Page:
Namibia reports progress in achieving anti-poverty goals

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Hifikepunye Pohamba, President of the Republic of Namibia. UN Photo/Rick Bajornas

Namibia has made significant progress in achieving the anti-poverty goals set by world leaders in the year x2000, according to the country's president.

President Hifikepunye Pohamba was speaking at the UN General Assembly on Friday as the high-level debate of global leaders continued.

The Namibian leader said that the implementation of the Millennium Development Goals (MDGs) has brought about many positive results in the south west African country.

"The percentage of our people living in extreme poverty has been reduced by more than half. Primary school enrolment, has reached 100 percent. Health care delivery has reached many communities, where there was none. The rates of new HIV infection, cases have stabilized. Coverage of ARV treatment has reached 85 per cent and PMTCT now stands at 90 per cent." (33")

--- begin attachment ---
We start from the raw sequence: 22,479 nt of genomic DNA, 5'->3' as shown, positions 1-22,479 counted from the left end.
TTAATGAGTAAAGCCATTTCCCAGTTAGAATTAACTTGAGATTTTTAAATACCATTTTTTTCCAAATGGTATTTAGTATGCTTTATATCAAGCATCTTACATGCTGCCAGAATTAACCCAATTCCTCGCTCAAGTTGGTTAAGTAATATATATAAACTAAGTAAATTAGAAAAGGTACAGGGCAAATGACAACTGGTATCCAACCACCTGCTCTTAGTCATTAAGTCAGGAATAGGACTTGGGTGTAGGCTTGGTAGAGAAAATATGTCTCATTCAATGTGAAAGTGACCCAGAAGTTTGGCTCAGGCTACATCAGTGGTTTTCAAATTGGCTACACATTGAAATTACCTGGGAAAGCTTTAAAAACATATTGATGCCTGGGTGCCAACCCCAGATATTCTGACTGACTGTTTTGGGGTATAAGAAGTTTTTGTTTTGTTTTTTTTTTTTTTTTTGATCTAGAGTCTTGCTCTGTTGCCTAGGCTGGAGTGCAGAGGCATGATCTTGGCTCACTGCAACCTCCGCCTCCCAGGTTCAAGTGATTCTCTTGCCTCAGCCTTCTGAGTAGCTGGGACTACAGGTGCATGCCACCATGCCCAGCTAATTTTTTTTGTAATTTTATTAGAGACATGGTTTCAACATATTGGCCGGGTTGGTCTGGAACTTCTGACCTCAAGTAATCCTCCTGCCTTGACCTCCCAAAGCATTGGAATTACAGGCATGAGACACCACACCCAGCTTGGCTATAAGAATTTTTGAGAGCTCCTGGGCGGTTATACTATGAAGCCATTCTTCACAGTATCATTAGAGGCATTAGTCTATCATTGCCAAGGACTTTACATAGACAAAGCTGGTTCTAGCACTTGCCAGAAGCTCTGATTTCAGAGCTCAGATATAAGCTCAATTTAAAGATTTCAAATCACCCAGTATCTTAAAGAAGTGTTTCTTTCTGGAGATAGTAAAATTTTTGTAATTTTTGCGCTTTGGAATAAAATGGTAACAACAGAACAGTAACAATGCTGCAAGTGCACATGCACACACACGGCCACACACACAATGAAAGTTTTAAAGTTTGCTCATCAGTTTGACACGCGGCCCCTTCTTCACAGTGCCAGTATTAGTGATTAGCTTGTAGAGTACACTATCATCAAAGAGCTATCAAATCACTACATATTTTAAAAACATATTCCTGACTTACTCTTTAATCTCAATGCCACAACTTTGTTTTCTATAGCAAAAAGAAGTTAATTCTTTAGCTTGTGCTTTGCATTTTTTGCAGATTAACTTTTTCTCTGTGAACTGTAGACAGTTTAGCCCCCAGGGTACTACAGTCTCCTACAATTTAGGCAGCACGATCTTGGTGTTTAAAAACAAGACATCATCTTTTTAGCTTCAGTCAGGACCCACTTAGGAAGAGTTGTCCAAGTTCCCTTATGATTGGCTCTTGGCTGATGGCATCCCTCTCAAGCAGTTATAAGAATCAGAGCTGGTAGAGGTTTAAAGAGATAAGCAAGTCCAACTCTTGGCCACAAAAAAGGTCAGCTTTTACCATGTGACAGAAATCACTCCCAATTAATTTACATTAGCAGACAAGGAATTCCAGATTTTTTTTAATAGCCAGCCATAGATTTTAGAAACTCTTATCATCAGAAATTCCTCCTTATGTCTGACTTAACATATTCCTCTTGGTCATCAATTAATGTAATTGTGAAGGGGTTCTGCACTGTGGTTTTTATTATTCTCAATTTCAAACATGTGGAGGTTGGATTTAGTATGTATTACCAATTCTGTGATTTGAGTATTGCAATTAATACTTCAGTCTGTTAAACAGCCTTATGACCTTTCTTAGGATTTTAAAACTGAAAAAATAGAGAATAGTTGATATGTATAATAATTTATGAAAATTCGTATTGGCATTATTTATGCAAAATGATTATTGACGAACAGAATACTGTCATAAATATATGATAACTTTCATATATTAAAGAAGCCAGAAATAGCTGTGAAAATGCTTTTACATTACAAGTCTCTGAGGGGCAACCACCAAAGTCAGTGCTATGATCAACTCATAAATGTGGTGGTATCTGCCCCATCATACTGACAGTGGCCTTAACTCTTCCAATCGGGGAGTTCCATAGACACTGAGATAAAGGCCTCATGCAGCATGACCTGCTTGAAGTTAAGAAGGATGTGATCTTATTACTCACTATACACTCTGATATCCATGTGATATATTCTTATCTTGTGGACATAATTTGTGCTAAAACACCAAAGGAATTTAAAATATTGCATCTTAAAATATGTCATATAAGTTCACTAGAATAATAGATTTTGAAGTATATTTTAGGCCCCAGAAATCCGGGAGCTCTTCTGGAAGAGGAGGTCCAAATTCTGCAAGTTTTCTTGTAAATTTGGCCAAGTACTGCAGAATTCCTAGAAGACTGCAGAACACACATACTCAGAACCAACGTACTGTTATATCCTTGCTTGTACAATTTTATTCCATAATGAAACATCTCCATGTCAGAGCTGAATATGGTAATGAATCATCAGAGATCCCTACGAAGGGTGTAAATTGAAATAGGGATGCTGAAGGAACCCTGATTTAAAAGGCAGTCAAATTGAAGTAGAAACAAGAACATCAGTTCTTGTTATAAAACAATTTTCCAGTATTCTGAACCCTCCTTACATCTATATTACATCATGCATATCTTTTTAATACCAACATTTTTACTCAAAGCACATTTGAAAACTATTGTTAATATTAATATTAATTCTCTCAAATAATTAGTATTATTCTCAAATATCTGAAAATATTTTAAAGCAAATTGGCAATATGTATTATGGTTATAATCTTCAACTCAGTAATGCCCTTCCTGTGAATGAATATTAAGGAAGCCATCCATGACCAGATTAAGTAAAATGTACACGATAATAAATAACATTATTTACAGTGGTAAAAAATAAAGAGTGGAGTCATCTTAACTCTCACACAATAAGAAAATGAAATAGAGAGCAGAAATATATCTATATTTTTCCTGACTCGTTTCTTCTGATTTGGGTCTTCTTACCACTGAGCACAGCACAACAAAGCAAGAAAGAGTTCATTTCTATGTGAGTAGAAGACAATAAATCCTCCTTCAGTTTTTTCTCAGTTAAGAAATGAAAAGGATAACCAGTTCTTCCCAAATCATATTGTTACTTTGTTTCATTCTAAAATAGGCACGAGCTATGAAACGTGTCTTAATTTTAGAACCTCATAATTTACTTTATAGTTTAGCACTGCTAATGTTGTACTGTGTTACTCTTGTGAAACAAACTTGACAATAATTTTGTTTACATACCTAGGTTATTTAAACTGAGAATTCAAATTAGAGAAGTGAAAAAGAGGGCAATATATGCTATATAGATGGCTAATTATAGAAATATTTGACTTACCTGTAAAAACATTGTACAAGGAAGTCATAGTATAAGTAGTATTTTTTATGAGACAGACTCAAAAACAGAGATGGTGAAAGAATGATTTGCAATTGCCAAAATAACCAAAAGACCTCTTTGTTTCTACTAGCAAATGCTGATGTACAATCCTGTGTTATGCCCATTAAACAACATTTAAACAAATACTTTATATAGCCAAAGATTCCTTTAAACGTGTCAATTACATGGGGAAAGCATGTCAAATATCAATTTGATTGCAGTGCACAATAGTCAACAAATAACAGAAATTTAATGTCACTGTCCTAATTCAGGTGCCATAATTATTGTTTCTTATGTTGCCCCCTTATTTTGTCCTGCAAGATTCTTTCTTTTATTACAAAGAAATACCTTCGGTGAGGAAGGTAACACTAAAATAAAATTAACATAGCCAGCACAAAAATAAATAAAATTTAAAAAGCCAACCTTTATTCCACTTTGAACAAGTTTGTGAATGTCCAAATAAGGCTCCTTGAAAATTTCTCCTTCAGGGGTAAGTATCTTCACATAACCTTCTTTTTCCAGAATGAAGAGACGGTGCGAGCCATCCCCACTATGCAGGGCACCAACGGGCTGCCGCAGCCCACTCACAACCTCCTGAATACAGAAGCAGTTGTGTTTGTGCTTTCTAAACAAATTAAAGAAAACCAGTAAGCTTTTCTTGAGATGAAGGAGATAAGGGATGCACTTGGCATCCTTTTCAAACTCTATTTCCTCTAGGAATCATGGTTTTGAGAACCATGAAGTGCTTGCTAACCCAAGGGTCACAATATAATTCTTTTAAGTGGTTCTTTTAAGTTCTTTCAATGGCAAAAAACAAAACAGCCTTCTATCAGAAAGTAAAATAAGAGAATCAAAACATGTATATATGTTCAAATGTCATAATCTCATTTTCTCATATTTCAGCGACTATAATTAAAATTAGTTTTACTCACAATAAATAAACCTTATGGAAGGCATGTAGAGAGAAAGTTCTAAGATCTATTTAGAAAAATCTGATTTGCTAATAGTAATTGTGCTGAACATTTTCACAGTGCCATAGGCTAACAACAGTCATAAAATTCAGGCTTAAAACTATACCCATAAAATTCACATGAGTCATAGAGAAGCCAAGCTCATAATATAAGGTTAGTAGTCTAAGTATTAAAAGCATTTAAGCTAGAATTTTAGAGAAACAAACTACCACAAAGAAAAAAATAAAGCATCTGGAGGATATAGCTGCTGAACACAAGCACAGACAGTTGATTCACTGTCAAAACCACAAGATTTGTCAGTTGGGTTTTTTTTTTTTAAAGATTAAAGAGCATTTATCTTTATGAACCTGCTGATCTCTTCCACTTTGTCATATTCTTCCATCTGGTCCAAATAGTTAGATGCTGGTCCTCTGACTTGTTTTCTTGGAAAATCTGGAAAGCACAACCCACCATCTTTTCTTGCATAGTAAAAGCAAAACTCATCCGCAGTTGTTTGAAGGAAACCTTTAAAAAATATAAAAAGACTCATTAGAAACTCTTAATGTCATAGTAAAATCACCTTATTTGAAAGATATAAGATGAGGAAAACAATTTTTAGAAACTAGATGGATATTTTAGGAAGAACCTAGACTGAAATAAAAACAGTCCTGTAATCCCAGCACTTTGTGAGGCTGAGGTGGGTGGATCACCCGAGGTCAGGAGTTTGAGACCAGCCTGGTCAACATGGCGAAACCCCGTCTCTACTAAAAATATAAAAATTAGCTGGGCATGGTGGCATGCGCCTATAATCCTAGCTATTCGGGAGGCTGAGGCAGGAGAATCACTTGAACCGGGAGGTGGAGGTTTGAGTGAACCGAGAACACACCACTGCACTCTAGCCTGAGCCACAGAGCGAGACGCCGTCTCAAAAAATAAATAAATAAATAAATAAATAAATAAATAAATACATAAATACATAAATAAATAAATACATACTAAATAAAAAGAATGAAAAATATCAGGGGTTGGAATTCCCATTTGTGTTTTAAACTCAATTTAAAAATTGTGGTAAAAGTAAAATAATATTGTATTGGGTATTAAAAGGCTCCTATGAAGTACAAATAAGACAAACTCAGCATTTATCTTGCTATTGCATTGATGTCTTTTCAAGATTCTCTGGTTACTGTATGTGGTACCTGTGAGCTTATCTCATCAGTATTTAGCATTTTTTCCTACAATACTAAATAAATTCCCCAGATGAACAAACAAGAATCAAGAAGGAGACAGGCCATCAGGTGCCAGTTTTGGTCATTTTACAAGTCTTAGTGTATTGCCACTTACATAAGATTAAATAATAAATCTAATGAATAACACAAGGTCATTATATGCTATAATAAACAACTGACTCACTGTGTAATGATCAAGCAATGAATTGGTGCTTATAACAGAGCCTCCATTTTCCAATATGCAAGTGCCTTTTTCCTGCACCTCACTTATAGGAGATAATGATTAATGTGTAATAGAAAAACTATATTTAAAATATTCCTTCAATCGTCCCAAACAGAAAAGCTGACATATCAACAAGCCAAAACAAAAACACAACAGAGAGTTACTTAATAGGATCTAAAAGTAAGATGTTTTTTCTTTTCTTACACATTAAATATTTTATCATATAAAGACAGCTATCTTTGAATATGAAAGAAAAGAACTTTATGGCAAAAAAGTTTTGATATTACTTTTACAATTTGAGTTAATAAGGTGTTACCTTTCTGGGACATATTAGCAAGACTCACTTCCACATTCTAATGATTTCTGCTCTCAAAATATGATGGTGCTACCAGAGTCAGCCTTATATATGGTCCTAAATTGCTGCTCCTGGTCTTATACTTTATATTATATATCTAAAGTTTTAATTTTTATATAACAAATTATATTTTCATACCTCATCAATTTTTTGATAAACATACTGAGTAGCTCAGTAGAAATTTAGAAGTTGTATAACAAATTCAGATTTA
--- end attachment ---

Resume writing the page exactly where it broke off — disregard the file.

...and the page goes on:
PMTCT is prevention of mother-to-child transmission of the virus that causes AIDS.

President Pohamba said Namibia is also moving closer to eliminating malaria as a public health threat, while the provision of clean drinking water and sanitation has also been expanded.

Daniel Dickinson, United Nations

Duration:  1’24″

 

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